This is the first in a series of CEO short interviews about their views on their company, the digital pathology market, lessons learned and perhaps a little insight into their business principles. My personal thanks to Mr. Sanan and the Inspirata team for their time and efforts to kick off this series.
What is your vision for your company?
Inspirata’s vision is to have a global impact on the diagnosis and treatment of cancer by identifying the right treatment for the right patient at the right time.
In what ways is the digital pathology market unique from other industries you have worked in?
The digital pathology industry offers tremendous opportunity to improve the lives of cancer patients because it can reduce the time it takes to get their diagnosis, enable them to share their digital images for second opinions and improve the efficiency of pathologists so they can handle more cases. It’s an exciting industry to be in because it holds such great promise to be both innovative and disruptive, enabling companies like Inspirata to “do good” and “do well” simultaneously. When what you do helps to improve people’s lives (do good) and makes money in the process (do well), success is usually the result.
How is it similar?
The digital pathology industry is similar to the technology industry where I worked before because it involves innovation and disruption, but it is dissimilar in that it has so much potential to have a positive impact on improving patient lives and reducing healthcare costs.
What does the digital pathology market look like in 2016?
While I think the digital pathology market will be better in 2016 than it was in 2015, I believe it will still struggle to achieve the level of adoption necessary to have a widespread impact on the lives patients and to bear out proof of the efficiency gains that can be realized at cancer centers. That said, I think Inspirata’s business model removes the business risks for cancer centers and sets them up to be ahead of their peers by the time the FDA approves digital pathology for primary diagnosis. I think the journey to adoption will gain traction in 2016.
What challenges remain for digital pathology adoption?
I see four primary challenges remaining for digital pathology adoption. We need for the FDA to approve the use of digital images for primary diagnosis; we need the current reimbursement model to be modified; we need further scanning technology advancements; and we need to overcome interoperability issues.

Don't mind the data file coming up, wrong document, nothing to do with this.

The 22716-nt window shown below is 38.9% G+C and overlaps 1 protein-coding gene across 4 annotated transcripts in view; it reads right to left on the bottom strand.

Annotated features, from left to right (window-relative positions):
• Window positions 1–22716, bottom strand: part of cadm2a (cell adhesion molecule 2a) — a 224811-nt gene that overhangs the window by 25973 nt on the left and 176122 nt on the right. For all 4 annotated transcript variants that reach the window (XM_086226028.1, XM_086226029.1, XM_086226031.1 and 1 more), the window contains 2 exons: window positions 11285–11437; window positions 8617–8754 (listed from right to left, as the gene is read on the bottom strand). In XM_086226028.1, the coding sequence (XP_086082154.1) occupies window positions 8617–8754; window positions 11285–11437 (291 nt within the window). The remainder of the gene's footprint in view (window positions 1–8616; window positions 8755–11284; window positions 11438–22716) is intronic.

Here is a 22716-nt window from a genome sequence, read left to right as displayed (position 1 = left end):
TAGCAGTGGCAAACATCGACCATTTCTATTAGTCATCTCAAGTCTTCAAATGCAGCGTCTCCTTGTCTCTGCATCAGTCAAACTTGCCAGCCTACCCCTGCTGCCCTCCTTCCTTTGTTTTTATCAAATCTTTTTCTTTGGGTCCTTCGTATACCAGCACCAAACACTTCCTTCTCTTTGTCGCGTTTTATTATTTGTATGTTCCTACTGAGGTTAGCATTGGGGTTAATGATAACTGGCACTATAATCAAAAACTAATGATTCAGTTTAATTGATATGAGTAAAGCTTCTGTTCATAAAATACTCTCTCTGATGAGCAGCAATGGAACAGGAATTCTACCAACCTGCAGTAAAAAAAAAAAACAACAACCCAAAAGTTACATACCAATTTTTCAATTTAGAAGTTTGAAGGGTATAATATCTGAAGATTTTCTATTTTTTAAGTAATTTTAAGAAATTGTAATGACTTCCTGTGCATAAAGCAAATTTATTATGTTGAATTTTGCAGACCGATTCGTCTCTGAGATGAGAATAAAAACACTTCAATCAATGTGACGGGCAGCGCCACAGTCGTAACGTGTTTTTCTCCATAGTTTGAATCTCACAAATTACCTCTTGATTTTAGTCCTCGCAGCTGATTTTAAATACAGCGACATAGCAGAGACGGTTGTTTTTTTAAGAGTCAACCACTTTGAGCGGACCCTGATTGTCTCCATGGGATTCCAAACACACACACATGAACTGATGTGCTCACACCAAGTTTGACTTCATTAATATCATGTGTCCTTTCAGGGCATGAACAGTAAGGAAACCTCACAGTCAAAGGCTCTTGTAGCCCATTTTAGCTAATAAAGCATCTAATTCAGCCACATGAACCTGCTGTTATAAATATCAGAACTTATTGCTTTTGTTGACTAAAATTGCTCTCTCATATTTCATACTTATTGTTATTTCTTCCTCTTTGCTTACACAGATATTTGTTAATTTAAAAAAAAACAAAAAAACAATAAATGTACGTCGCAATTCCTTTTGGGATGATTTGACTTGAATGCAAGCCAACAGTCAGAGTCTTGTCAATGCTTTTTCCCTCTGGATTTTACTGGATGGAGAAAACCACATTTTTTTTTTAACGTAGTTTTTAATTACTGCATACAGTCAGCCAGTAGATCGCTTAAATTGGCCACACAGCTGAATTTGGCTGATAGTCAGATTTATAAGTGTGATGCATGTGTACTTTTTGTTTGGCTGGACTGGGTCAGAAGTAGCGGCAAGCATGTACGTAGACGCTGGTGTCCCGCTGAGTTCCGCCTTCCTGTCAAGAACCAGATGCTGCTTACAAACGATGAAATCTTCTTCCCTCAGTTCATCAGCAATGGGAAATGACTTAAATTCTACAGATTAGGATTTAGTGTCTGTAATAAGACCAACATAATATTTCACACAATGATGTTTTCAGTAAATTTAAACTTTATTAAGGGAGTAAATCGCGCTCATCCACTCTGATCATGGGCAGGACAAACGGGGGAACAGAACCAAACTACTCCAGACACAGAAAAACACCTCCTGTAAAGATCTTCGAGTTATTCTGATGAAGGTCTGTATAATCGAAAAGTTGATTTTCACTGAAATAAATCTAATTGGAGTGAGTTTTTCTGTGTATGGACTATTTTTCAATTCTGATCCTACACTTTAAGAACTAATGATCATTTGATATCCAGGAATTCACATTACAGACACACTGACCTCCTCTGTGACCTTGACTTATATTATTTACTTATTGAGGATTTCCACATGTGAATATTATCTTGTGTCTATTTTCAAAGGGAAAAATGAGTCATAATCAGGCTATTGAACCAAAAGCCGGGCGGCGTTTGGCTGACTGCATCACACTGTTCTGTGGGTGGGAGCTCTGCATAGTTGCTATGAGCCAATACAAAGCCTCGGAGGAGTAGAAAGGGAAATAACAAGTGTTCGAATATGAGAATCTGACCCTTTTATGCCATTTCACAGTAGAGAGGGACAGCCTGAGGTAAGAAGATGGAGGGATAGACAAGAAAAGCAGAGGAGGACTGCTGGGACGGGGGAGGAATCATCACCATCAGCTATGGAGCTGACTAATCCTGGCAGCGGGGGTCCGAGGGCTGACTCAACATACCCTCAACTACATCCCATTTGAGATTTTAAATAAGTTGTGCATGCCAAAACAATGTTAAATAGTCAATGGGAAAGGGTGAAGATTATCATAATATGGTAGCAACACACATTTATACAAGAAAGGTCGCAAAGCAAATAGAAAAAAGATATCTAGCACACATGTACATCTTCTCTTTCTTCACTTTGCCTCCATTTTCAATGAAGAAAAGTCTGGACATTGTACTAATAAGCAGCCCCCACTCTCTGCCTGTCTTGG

What have you learned from working in this space that you did not anticipate when you started?
- I didn’t anticipate the vendor community’s seeming inability to work together for the overall good of the industry and the common goal of rapid adoption.
- I didn’t anticipate the institutions’ singular focus on ROI within the pathology department rather than acknowledging the overall positive economic impact digital pathology can have across the entire cancer center through diagnosis, prevention, treatment and follow-up care.
What one question do you ask everyone you interview?
The one thing I try to elicit of every candidate I interview is their level of commitment, dedication and loyalty.
How would you describe yourself in one word?
Describe the top of your desk.
Cooperation is the opposite of what I said earlier about the vendor community in this industry, i.e., it’s the ability of a number of entities to work together for a common goal and put aside individual biases.
What do you consider your greatest personal or professional success?
My greatest professional success was founding and growing IMRglobal into a multi-national, publically traded company. My greatest personal success is shared with my wife Anne and it was raising our three children to be successful adults who are leaders in their chosen fields and positive influences in their communities.
What was your college major?
My college major was Computer Science.
If you could have dinner with any three people dead or alive, who would you invite? What would you cook?
The three people I would invite to dinner would be Mahatma Gandhi who I would serve a meal of dal and roti; Jack Welch who I would serve a meal of steak and lobster; and the Dalai Lama who I would serve a vegetarian meal.